The Multimedia Timer APIs (MM Timer APIs) get their high accuracy by using the Programmable Interrupt Controller (PIC) built into the hardware on the machine. By default Windows specifies a PIC duration of about 10 – 16 milliseconds. Every time the PIC fires the operating system kernel “wakes up”. Any executing user-mode threads are suspended and the kernel scheduler kicks in to determine what thread should be executed next. You can use the MM Timer APIs to actually change the resolution of the PIC (timeBeginPeriod). That’s right an unassuming user mode function can radically alter how the OS goes about its business.
As I mentioned earlier the default PIC resolution for the OS when it starts up is around 16 milliseconds. Let’s say that you set a periodic timer to fire every 5 milliseconds, with the PIC set at 16 milliseconds you will only be alerted every 16 milliseconds (at best). This level of accuracy is usually good enough for most applications. However, for time critical applications such as audio and video playback this resolution just is not good enough.
The MM Timer APIs allow the developer to reprogram the Programmable Interrupt Controller (PIC) on the machine. You can specify the new timer resolution. Typically, we will set this to 1 millisecond. This is the maximum resolution of the timer. We can’t get sub-millisecond accuracy. The effect of this reprogramming of the PIC is to cause the OS to wake up more often. This increases the chances that our application will be notified by the operating system at the time we specified. I say, “Increases the chances” because we still can’t guarantee that we will actually receive the notification even though the OS work up when we told it.
Remember that the PIC is used to wake up the OS so that it can decide what thread should be run next. The OS uses some very complex rules to determine what thread gets to occupy the processor next. Two of the things that the OS looks at to determine if it should run a thread or not are thread priority and thread quantum. Thread priority is easy. The higher the thread’s priority the more likely the OS will be to schedule it next. The thread quantum is a bit more complex. The thread’s quantum is the maximum amount of time the thread can run before another thread has a chance to occupy the processor. By default the thread quantum on Windows NT based systems is about 100 milliseconds. This means that a thread can “hog” the CPU for up to 100 milliseconds before another thread has a chance to be scheduled and actually execute.
Here is an example. Let’s say that we reprogrammed the PIC to fire every 1 millisecond (timeBeginPeriod). We also setup a periodic timer to fire every 1 millisecond (timeSetEvent). We expect that exactly every one millisecond the OS will alert our application and allow us to do some processing. If all of the virtual stars are aligned just right then we get our callback once every millisecond as we expect. In reality we get called after 100 milliseconds and receive 10 timer messages in rapid succession. Why is this? This is what probably happened. The OS decided that there was a thread that had a higher priority than the MM Timer thread and the high priority thread got priority over us. This thread must have been really busy. The OS decided to continue to schedule it until its entire quantum was used up. Once the thread’s quantum was used up the OS was forced to schedule a different thread. We were lucky enough that the next thread that got scheduled was our timer thread.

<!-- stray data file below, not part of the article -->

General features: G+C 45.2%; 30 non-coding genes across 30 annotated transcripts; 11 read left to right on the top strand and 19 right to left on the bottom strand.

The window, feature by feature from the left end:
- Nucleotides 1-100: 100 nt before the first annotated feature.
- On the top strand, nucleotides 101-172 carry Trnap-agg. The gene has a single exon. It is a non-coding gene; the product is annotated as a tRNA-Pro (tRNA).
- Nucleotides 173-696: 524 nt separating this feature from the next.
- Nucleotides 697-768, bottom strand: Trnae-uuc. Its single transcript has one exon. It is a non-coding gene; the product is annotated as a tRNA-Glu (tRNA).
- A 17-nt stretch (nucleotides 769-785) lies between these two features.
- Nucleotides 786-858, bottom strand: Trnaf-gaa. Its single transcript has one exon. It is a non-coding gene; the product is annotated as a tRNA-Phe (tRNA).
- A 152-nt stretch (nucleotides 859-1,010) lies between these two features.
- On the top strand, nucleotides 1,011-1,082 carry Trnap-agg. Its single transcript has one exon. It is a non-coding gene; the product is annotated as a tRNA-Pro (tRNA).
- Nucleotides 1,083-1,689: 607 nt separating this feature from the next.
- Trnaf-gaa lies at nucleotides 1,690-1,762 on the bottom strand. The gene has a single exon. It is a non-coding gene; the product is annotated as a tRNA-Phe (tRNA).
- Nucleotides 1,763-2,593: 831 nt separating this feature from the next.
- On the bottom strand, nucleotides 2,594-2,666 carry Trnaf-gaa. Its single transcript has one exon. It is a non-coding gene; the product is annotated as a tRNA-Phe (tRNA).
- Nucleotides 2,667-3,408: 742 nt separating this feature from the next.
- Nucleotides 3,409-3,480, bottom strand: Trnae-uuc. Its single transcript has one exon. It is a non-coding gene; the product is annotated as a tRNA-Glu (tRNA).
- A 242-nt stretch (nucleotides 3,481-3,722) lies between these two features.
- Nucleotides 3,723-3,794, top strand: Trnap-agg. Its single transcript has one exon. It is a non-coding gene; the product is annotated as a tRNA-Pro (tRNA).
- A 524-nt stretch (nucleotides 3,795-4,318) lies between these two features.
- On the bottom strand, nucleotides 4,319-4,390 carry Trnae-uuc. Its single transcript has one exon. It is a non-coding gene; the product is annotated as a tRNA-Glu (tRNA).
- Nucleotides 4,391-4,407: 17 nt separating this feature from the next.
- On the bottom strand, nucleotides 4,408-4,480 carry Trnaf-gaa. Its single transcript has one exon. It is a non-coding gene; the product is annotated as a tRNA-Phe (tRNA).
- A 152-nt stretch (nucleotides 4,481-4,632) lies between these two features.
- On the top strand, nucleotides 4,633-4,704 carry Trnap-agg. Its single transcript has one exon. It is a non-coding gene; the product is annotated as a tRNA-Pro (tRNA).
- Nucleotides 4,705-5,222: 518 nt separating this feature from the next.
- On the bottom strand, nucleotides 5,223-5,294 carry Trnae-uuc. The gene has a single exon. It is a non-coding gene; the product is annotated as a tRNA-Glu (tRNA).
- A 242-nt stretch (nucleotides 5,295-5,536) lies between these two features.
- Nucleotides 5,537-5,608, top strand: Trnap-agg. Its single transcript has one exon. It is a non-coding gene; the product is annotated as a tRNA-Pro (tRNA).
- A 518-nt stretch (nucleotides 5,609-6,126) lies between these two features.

Even though we reprogrammed the PIC the OS will make decisions behind our back and can cause our timer callback to get delayed. We have no way to change the thread quantum that the OS assigns at startup (that I know of). This is just the way the OS works. There are no workarounds for this issue. Luckily, this is the worst-case scenario. It rarely happens in the real world. The MM Timer callbacks tend to occur about when we expect. Typically, we can see the timer delayed between 1 – 20 milliseconds. The actual delay will depend on what else the OS is trying to do during the timer callback. It’s rare to see the timer delayed more than about 20 milliseconds but it can certainly happen.
I just want to point out there are side effects to using the (timeBeginPeriod) API. To quote from Larry Osterman’s blog: “[Calling timeBeginPeriod and timeEndPeriod] …has a number of side effects – it increases the responsiveness of the system to periodic events (when event timeouts occur at a higher resolution, they expire closer to their intended time). But that increased responsiveness comes at a cost – since the system scheduler is running more often, the system spends more time scheduling tasks, context switching, etc. This can ultimately reduce overall system performance, since every clock cycle the system is processing “system stuff” is a clock cycle that isn’t being spent running your application.”
I hope this helps to explain the inherent problems with using the Multimedia Timer APIs and the reason why you aren’t getting the accuracy that you would expect.